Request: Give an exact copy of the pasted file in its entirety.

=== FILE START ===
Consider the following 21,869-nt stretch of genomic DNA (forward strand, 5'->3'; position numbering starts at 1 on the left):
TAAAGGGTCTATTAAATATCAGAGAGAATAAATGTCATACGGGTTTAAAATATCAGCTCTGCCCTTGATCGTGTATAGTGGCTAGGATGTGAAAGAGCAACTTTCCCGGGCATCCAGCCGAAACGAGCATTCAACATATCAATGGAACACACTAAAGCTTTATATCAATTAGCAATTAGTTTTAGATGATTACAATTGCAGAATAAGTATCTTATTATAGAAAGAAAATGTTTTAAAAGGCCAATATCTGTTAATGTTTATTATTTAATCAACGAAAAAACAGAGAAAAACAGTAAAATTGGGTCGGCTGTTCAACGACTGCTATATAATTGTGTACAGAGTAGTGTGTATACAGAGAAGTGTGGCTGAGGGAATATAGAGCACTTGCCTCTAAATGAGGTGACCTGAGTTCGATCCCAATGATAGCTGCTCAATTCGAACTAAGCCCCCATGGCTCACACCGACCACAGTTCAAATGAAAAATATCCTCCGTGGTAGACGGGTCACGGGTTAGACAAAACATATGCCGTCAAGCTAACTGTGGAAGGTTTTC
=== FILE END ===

Consider the following 21,869-nt stretch of genomic DNA (forward strand, 5'->3'; position numbering starts at 1 on the left):
TAAAGGGTCTATTAAATATCAGAGAGAATAAATGTCATACGGGTTTAAAATATCAGCTCTGCCCTTGATCGTGTATAGTGGCTAGGATGTGAAAGAGCAACTTTCCCGGGCATCCAGCCGAAACGAGCATTCAACATATCAATGGAACACACTAAAGCTTTATATCAATTAGCAATTAGTTTTAGATGATTACAATTGCAGAATAAGTATCTTATTATAGAAAGAAAATGTTTTAAAAGGCCAATATCTGTTAATGTTTATTATTTAATCAACGAAAAAACAGAGAAAAACAGTAAAATTGGGTCGGCTGTTCAACGACTGCTATATAATTGTGTACAGAGTAGTGTGTATACAGAGAAGTGTGGCTGAGGGAATATAGAGCACTTGCCTCTAAATGAGGTGACCTGAGTTCGATCCCAATGATAGCTGCTCAATTCGAACTAAGCCCCCATGGCTCACACCGACCACAGTTCAAATGAAAAATATCCTCCGTGGTAGACGGGTCACGGGTTAGACAAAACATATGCCGTCAAGCTAACTGTGGAAGGTTTTC